But nothing upstages the troupe of aerialists, trapeze flyers and high-wire balancers when they let loose. A more meditative feature, and a real showstopper, is artist Erika Chen, who works from a glass table above a video camera so that the audience sees a projection of her swift hands creating ever-evolving portraits and scenes out of blue sand. Her time on stage is serenely captivating. Hand balancer Anatoly Zalevskiy wears a midriff-baring outfit that makes lovers of the male physique swoon and displays body-bending skills that no doubt set a few fantasies in motion.
But the most eye-popping act on display is Carlos Marin and Junior Delgado seriously seeming to risk their lives on the appropriately named Wheel of Death; two circular cages placed on opposite ends of spokes which spin on an axis thirty feet above the ground. The boys are continually in motion as they pop inside and outside the wheels even skipping rope while in perpetual motion. When finished, they take their bows like they’re the most macho guys in town and I, for one, wouldn’t argue the point.
Photos by Jeremy Daniel, Richard Termine: Top: Erika Chen Bottom: Wheel of Death.
Fadwa Faranesh, a bright, engaging Palestinian woman living in Bethlehem, hosts a cooking program from her home kitchen, where she prepares delectable dishes like tabouli and baba ghanoush in the traditional manner the women of her culture have been preparing them for centuries. To her, food is an important connection between the past and the present.
However, the television cameraman she chats with isn’t really there. Neither is the camera or the loyal viewers tuning in every day. No, the central character of Lameece Issaq and Jacob Kader’s Food and Fadwa is not delusional. She just needs an occasional escape from the realities of her West Bank life, which includes being delayed at numerous checkpoints wherever she goes, enduring sudden announcements of curfews where no one is allowed to leave their home and caring for her dementia-stricken elderly father.
As warmly and humorously portrayed by Issaq, Fadwa is a single woman who, with her mother deceased, has pushed her own needs aside become the sturdy support system for her extended family. Aside from her father, Baba, played with sincere pathos by Laith Nakli, there’s her sister Dalal (Maha Chehlaoui) excitedly preparing for her wedding to Emir (Arian Moayed).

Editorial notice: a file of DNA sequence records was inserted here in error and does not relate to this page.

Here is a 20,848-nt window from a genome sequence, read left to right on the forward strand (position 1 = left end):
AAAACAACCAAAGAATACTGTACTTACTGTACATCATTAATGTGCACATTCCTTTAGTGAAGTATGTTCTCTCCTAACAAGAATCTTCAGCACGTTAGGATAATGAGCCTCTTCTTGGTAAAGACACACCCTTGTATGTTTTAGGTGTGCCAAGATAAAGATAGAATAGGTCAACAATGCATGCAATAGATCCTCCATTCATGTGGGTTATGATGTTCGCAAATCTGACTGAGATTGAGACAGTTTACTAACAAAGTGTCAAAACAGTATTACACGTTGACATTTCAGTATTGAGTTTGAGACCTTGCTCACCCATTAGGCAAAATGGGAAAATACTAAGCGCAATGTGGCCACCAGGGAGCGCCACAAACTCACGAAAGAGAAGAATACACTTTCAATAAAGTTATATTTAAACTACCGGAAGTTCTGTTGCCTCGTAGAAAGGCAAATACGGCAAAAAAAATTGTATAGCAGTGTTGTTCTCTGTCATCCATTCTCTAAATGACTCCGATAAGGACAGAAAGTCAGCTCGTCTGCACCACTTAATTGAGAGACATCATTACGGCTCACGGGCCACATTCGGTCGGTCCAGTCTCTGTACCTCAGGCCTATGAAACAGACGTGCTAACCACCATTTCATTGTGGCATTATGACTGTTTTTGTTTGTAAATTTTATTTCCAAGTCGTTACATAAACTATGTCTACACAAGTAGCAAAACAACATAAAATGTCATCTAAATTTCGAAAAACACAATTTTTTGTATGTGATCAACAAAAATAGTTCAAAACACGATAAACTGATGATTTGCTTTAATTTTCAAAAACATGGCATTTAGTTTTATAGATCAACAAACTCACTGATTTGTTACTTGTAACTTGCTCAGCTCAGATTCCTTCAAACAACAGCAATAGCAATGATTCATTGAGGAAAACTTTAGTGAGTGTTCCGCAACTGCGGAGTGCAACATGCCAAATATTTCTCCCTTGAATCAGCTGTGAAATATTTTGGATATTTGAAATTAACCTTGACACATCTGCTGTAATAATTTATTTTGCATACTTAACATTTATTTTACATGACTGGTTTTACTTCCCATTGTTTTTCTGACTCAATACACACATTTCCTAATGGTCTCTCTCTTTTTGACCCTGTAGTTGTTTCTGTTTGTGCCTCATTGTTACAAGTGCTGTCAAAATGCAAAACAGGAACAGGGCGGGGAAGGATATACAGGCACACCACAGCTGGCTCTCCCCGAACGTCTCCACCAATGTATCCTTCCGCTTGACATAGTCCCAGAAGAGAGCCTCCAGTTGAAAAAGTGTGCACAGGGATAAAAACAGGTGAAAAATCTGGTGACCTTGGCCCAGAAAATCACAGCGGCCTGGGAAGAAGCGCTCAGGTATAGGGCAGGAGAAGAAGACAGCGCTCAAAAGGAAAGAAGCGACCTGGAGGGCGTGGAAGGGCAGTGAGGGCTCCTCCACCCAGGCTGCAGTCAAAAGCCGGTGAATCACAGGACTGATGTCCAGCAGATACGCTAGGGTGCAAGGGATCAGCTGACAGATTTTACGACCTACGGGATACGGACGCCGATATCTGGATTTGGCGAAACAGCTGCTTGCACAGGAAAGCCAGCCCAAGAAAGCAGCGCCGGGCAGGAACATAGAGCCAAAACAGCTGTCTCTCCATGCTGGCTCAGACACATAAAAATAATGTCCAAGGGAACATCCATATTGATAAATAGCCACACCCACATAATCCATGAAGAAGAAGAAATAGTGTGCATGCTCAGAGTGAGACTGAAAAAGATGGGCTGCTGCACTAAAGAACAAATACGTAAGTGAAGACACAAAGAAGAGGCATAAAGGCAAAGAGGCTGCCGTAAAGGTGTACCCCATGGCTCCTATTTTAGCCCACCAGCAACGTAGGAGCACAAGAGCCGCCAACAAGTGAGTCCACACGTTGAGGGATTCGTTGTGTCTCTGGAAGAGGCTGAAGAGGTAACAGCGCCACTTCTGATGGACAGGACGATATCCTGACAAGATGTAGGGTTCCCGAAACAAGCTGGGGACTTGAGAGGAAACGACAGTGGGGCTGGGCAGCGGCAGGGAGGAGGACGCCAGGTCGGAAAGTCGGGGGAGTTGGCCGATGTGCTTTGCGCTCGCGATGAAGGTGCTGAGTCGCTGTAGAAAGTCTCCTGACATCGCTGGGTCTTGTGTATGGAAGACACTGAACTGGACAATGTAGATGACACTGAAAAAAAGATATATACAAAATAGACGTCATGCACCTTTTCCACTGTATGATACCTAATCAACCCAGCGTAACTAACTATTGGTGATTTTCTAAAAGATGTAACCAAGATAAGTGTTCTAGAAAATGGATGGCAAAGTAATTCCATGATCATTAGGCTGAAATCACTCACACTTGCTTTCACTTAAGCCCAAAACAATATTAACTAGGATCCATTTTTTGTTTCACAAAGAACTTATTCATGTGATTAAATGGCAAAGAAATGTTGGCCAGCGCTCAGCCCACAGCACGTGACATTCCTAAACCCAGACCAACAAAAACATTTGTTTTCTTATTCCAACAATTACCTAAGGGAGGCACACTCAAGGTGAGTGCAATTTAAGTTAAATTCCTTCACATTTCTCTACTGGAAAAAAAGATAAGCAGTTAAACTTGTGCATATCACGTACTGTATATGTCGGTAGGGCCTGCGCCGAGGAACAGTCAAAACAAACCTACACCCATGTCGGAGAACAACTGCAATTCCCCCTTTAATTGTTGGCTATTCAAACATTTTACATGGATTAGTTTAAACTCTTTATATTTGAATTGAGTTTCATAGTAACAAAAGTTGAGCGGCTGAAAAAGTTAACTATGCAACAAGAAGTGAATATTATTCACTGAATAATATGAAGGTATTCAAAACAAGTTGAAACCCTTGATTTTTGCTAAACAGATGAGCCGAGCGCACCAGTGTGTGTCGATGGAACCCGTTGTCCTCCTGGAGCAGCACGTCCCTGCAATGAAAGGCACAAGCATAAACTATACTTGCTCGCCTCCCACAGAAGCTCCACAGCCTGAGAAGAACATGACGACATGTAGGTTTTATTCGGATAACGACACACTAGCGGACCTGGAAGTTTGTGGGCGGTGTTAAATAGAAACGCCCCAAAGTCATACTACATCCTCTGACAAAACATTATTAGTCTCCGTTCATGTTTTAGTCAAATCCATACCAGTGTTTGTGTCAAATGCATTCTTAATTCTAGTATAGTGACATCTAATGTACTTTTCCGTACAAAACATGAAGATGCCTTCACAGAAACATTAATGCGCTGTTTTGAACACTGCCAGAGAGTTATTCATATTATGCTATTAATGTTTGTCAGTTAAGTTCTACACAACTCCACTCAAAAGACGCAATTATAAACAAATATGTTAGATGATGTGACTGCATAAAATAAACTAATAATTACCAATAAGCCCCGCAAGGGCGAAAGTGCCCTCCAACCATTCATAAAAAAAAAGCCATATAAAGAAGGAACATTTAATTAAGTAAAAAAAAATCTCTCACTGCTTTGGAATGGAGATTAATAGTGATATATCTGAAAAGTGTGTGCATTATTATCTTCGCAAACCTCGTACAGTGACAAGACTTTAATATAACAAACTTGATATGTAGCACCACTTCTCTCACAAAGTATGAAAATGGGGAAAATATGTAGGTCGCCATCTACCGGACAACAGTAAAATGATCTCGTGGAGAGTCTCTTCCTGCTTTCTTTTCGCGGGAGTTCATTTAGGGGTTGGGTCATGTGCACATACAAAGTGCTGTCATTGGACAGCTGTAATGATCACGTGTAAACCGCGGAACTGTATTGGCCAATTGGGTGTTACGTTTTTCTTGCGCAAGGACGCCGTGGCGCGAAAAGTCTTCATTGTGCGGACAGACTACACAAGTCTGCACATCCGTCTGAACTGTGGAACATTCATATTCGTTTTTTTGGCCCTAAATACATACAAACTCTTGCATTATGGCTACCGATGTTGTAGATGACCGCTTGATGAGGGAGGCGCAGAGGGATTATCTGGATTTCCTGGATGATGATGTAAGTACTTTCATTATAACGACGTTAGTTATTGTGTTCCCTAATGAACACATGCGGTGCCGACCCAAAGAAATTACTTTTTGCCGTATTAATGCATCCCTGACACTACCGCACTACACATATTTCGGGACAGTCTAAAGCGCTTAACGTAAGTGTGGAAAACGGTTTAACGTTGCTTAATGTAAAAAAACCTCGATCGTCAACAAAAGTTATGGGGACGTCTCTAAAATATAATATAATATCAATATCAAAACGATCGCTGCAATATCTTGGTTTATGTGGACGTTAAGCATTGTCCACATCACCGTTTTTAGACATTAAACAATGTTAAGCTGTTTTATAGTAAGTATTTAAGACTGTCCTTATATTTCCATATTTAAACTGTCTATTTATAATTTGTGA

Fadwa’s long distance boyfriend is Emir’s brother Youssif (Haaz Sleiman), who has been living in New York. He arrives for the wedding with her American cousin, Hayat (Heather Raffo), a successful restaurant owner and cookbook author. Hayat is quite oblivious to the conditions this side of the family lives under (Her complains that she was held at customs for a whopping 15 minutes is met with little sympathy.) and, among other things, Fadwa is particularly irked at Hayat’s practice of creating non-traditional variations of classic recipes.
The wedding ceremony is threatened when a suddenly announced curfew, where everyone is confined to their homes for an indefinite amount of time, has Emir unable to return from a trip to Jerusalem and, after many days, leaves the family running out of food, water and Baba’s medicine.
While the issues of Food and Fadwa might suggest a heavily political piece with angry speeches denouncing the Israeli government, Issaq, Kader and director Shana Gold take a lighter approach that might remind older viewers of the Norman Lear sitcoms of the 1970s like All In The Family and Good Times. Like those landmark programs, Food and Fadwa indirectly approaches controversial topics by using dark humor to show how the family is accustomed to dealing with oppressive restrictions. A comical highlight has Emir and Youssif smearing dollops of leftovers on the dinner table to create a map explaining the various restricted areas of the city, liberally shaking salt all over to represent the numerous checkpoints. Fadwa’s cooking show begins addressing subjects like food rationing and fasting. There’s even a nutty neighbor; Fadwa’s chain-smoking Aunt Samia (Kathryn Kates), whose lives for watching television episodes of Arab Idol. ("That girl from Kuwait was voted off last week. So sad.”)